I call on the Leader of the House to formally move a vote of sympathy on the death of Patrick Lindsay, former Member and former Leas-Chathaoirleach of this House. I will also call on one Member from each group to speak on this matter in accordance with procedure.
Death of Former Member: Expression of Sympathy.
I pay tribute to the late Patrick Lindsay. He was a highly respected Member of both Houses of the Oireachtas. He was a former Leas-Chathaoirleach of this House, an eminent Senior Counsel and Master of the High Court. He was a colourful parliamentarian who graced both Houses of the Oireachtas in a forceful and witty way. On behalf of the House and my party I offer sympathy to his family. May he rest in peace.
I join in the vote of sympathy to the family of the late Pat Lindsay. He was a great personal and political friend of mine.
Having been a Member of both Houses, Leas-Chathaoirleach of this House and the first Minister of the Gaeltacht, he leaves behind him many achievements in Irish politics. He was part of the Irish political system from the time he first contested a Dáil seat in 1937 and he contested virtually every Dáil election from then until the late 1960s. It was more than simply his membership of both Houses of the Oireachtas that made Pat Lindsay special. As the Leader of the House mentioned, he had a great style, a style which is all too rare in politics today. He was a great orator and debater, as good in the give-and-take of political debate as he was at mass meetings.
As a Member of this House Pat Lindsay served as Leas-Chathaoirleach for a number of years. He often remarked that the tedium of the speeches was relieved only by the ornate beauty of the ceiling, every part of which he had obsorbed as certain Senators droned on. During his period here he formed great friendships across all parts of the House.
If there was one thing that stands out in Pat Lindsay's political and legal careers it was his great love for the small person. As a lawyer and politician he always espoused lost causes, fighting against the large institutions, be they the banks, the insurance companies, the Revenue Commissioners and so on.
Pat Lindsay was a great lover of life. He loved politics and he loved to come back to this House. His friendships among all parties and his willingness and ability to exchange stories had become a feature of life in this House over the past number of years. Party barriers meant little to him, even though in his loyalty to his own party he was fierce and partisan.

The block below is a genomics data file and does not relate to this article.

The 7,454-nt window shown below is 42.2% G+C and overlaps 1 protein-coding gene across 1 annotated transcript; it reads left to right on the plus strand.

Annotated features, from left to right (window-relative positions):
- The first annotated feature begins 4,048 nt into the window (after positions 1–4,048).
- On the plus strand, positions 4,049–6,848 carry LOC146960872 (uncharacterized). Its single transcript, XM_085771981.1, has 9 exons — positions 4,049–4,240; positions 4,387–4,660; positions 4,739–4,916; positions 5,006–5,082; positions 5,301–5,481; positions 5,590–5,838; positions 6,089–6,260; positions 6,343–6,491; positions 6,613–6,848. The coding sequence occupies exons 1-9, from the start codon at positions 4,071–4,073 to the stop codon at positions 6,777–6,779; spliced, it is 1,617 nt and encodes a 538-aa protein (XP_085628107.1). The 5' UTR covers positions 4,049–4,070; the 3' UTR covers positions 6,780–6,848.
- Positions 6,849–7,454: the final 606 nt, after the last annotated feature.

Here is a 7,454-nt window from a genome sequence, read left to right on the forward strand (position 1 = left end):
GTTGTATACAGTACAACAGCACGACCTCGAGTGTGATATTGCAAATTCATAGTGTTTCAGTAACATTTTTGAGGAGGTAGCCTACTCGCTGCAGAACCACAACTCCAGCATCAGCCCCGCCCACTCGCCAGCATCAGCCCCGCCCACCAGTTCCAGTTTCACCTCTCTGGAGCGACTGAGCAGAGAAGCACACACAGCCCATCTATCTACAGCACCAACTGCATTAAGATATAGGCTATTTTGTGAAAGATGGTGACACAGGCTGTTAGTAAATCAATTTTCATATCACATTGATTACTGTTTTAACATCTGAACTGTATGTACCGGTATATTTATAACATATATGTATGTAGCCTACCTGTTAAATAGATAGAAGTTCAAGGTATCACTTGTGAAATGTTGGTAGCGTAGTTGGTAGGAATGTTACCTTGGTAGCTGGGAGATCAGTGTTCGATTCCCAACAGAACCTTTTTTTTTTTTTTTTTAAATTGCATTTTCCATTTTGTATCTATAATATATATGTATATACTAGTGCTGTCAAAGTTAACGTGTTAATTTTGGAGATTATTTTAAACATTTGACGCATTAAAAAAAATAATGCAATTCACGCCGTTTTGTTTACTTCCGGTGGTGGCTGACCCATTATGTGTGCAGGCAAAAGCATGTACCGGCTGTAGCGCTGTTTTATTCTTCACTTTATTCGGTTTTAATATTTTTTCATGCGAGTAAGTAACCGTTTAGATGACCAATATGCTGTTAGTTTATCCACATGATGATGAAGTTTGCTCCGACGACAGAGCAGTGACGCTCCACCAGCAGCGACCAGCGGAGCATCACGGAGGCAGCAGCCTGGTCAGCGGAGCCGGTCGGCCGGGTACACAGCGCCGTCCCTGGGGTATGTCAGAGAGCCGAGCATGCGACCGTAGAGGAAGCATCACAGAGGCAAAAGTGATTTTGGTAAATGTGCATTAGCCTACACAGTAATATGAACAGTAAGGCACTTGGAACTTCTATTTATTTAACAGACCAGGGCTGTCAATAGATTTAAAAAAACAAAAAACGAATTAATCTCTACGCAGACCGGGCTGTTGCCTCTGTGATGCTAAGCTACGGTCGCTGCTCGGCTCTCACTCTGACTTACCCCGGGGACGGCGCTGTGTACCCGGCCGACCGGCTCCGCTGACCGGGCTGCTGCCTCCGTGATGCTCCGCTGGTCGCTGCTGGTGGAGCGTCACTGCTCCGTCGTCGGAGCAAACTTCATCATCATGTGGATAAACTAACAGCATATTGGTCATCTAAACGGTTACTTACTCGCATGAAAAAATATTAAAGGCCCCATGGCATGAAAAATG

I was honoured that his last semi-public appearance was at a small celebration in my house a few weeks ago. Even though he knew his days were coming to an end he insisted, in characteristic pose with a glass of Black Bush in one hand and cigar in the other, in making a fighting and memorable speech.
It is with a full heart that I pay tribute to Pat Lindsay. We shall not see his like in either House of the Oireachtas again. His presence in Irish political life will be colourfully and warmly remembered.
On behalf of the Labour Party I join in the tributes to the late Patrick Lindsay and in our sympathy to his family. He was a former Member of both Houses of the Oireachtas, he was dedicated to public life. As Senator Manning said, his speeches here and in the other House were lively and informed. He will be remembered for his commitment to justice whether in law, politics or in society itself.
The Independent Group wish to be associated with this vote of sympathy to the late Patrick Lindsay's family,
I did not have the privilege of serving with him in this House, although I know many people who did and they have spoken very highly of him. I was aware of him, as were my Independent colleagues, as a colourful, flamboyant character. He was not only a great orator with a skilful legal intellect but was also one of Ireland's great raconteurs in the honourable tradition of the Irish Bar going back to the 18th century. Senator Manning is correct in remarking that we are unlikely, regrettably, to look upon his like again.
We wish to be associated with the vote of sympathy to his family. We are also profoundly grateful that he chose to serve for part of his political career in this House where he distinguished himself in a number of debates.
On behalf of the Progressive Democrats I would like to join with you, a Leas-Chathaoirligh, and the other Members of the House in recording our sympathy to Patrick Lindsay's family, his colleagues in the legal profession, the members of his party and to his many friends. Although I did not serve in the House with him, I had the privilege of meeting him and found him to be a colourful, larger-than-life figure. I wonder what it is within us that we do not produce characters of his stature any more? He was certainly a character of major stature. His memoirs were colourful and enriching to read, and his passing will be sadly mourned. May he rest in peace.
I, too, would like to join with the leaders of the groups in expressing our sympathy with the Lindsay family. He was indeed a fine gentleman and, as many speakers have mentioned, a colourful character. The House will now stand in silent tribute for one minute.
Members rose in their places.